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Beating the Flu

Understanding influenza and available vaccines

19357504_xxlCommonly referred to as the flu, influenza is a viral infection that attacks the body’s respiratory system – the nose, throat and lungs. If not managed well, influenza and its complications can be deadly. Young children, the elderly, pregnant women, people who are immunocompromised (weak immune system), and people who are suffering from chronic illnesses, are at a higher risk of developing complications from the flu.

Common Colds versus Flu

While flu symptoms may seem like the common cold (runny nose, sneezing and sore throat), they tend to come on suddenly, as opposed to colds that slowly develop. More importantly, people stricken with flu usually feel much worse.

The common signs and symptoms of the flu include:

  • Fever over 100°F (38°C)
  • Muscle aches, especially in your back, arms and legs
  • Chills and sweats
  • Headache
  • Dry cough
  • Fatigue and weakness
  • Nasal congestion

Your Best Defence

Since flu is a viral infection, there is no cure. The best defence is a strong and healthy immune system, so that the body can fight back, along with receiving an annual flu vaccine. Taking daily supplements of multivitamins, especially the kind loaded with extra amount of Vitamin C, helps in improving the body’s immune system. Of course, it pays a lot if one’s diet is full of fresh fruits and vegetables. On the first bout of flu symptoms, it is best to see a doctor right away, as taking antiviral medication in the first 48 hours is crucial in preventing complications. Complications include pneumonia, bronchitis, sinus infections and ear infections, with pneumonia being the most common and most serious. Pneumonia can be deadly to the elderly population and those with chronic illnesses. Thus, it is best to be protected against pneumococcal and influenza viruses.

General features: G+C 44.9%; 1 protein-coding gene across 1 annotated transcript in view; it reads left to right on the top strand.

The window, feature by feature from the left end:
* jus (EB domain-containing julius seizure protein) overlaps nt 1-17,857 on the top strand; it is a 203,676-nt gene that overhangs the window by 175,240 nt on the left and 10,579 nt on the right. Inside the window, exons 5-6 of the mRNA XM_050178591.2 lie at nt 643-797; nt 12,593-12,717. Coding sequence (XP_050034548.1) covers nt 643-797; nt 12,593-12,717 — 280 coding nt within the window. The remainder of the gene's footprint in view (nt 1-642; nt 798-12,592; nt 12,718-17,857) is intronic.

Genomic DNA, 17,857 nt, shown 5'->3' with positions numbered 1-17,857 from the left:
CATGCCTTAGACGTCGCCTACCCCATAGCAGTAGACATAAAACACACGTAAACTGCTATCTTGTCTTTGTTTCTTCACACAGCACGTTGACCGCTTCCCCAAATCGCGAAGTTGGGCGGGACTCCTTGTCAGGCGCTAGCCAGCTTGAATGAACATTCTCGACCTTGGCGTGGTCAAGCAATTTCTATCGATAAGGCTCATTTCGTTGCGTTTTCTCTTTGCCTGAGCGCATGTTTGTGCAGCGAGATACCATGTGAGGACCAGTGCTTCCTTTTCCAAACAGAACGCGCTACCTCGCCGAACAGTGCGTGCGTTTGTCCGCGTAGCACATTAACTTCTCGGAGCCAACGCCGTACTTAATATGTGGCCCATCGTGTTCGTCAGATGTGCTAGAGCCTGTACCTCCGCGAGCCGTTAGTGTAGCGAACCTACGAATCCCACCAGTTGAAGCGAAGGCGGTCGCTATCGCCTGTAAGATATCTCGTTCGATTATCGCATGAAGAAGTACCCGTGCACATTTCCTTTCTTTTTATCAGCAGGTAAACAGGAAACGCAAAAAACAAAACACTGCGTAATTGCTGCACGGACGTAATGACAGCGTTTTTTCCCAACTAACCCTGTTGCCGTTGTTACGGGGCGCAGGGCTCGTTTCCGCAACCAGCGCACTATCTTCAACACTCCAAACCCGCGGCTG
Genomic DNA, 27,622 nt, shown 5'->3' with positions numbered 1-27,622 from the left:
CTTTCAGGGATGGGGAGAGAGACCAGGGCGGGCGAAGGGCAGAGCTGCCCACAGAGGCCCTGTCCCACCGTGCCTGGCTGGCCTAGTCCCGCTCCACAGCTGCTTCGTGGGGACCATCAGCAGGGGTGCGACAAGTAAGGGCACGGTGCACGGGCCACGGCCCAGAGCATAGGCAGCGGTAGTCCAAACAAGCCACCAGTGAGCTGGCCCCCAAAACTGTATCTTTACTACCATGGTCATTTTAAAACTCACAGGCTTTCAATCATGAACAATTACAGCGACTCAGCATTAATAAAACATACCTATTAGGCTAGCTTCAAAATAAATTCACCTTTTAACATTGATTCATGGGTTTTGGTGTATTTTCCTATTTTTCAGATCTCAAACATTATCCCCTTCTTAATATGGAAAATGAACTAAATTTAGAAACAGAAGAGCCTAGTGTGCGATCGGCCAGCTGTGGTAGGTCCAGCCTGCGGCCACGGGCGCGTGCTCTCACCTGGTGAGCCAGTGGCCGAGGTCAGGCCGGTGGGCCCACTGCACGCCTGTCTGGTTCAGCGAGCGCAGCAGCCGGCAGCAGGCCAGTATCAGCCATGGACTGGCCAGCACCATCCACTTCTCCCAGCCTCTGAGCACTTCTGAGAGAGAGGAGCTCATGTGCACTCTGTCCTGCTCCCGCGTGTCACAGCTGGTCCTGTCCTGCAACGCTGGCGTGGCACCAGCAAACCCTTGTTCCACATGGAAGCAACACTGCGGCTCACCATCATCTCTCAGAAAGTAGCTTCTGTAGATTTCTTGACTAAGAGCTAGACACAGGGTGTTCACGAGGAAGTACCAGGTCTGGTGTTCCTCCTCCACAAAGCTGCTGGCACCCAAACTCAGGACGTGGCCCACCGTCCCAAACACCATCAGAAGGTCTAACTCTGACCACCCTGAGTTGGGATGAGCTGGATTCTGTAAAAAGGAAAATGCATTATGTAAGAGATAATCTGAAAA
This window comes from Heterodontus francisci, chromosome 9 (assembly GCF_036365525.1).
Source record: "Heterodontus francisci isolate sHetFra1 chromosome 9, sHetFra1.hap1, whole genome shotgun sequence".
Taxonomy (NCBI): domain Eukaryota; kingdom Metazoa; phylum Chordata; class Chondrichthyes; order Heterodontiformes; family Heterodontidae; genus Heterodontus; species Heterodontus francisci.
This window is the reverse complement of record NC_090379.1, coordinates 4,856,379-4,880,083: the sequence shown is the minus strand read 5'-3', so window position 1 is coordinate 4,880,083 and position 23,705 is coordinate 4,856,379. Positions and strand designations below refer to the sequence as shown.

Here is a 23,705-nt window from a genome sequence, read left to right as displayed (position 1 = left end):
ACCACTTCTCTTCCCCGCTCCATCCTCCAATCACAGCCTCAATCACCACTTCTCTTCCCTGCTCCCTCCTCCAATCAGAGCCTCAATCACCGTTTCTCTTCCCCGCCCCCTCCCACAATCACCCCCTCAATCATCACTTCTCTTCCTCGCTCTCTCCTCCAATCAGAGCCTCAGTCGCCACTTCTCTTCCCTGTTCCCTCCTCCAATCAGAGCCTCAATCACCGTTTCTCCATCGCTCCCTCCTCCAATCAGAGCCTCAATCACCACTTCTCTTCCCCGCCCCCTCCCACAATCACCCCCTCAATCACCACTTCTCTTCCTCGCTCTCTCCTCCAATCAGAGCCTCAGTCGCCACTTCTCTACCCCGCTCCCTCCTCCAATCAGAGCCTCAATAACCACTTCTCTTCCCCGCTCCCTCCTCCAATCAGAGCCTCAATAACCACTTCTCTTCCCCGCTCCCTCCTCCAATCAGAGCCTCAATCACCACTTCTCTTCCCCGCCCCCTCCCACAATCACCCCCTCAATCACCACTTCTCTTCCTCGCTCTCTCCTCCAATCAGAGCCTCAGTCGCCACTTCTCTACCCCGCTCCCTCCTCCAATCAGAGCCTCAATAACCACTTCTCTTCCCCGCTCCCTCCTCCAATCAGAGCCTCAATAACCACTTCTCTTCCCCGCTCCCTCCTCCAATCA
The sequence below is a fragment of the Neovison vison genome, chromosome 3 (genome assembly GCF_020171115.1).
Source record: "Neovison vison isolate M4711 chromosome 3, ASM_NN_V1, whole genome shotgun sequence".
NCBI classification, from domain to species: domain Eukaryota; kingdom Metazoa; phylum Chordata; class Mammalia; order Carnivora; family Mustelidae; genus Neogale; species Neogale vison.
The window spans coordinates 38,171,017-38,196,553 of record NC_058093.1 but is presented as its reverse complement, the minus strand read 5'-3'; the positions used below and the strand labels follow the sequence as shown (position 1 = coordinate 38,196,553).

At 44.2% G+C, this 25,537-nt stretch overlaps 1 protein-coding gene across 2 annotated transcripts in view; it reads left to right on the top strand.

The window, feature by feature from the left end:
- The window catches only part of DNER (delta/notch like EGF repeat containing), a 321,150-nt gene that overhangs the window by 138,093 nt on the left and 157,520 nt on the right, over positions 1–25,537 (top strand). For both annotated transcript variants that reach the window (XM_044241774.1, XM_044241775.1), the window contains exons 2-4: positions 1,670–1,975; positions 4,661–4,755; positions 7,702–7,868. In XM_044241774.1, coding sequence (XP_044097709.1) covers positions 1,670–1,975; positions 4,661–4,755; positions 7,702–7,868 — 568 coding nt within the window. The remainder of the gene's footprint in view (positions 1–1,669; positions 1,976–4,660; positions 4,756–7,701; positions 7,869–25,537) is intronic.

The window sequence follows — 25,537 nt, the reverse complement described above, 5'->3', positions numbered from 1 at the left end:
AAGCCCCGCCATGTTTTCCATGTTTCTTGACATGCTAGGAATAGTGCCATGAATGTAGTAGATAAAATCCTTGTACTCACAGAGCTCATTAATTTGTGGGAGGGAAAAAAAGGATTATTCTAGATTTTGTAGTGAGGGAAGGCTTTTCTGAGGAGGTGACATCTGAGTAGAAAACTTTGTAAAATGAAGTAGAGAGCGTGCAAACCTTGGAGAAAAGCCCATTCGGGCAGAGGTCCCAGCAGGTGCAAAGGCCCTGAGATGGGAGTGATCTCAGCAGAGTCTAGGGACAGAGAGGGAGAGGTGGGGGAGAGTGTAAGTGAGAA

The Flu Virus and Vaccines

Healthy people get the flu virus through droplets in the air (when someone infected sneezes, coughs or talks), or through touching objects previously touched by an infected person. Being vaccinated against flu doesn’t mean being protected from all strains of the virus, as influenza viruses are constantly changing (new strains are appearing regularly), and spreads around the world in seasonal epidemics (i.e. H5N1, H1N1).

In developed countries, vaccinations against influenza are usually made available – even farmed poultry are vaccinated as well. In humans, the most common vaccine against the flu (traditional vaccine) is the trivalent influenza vaccine (TIV) – the vaccine usually contains purified and inactivated antigens from three viral strains (two influenza A virus subtypes and one influenza B virus strain). TIV vaccination has been proven safe and carries no risk of transmitting the disease. However, it is best to get an annual vaccination, since new strains rapidly evolve, making the old vaccine formulation ineffective against new strains. Today, quadrivalent flu vaccines (protect against four different flu viruses) are already available.

Table 1. Influenza vaccines – United States, 2013-14 Influenza season

Influenza Vaccines

 

 

 

 

 

 

 

 

 

 

 

 

 

 

 

 

 

 

 

 

 

Source: Table condensed from Centers for Disease Control and Prevention: Flu Vaccine Options for 2013-2014 Flu Season. Visit www.cdc.gov/mmwr/preview/mmwrhtml/rr6207a1.htm?s_cid=rr6207a1_w#Tab1 for complete information.

References and Further Reading:

Centers for Disease Control and Prevention (CDC)-Key Facts about Seasonal Flu Vaccine, www.cdc.gov/flu/protect/keyfacts.htm

Centers for Disease Control and Prevention (CDC)-Seasonal Influenza (Flu), www.cdc.gov/flu/

Mayo Clinic-Influenza (Flu), www.mayoclinic.com/health/influenza/DS00081

Medical News Today-What is Flu? What is Influenza? What are the Symptoms of Flu? www.medicalnewstoday.com/articles/15107.php

Ministry of Health (MOH)-Influenza, www.moh.gov.sg/content/moh_web/home/diseases_and_conditions/i/influenza.html

World Health Organization (WHO)-Influenza, www.who.int/influenza/en/

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by Gloria D. Gamat
Posted by ezyhealth on Dec 4 2013. Filed under Medical Section. You can follow any responses to this entry through the RSS 2.0. Both comments and pings are currently closed.

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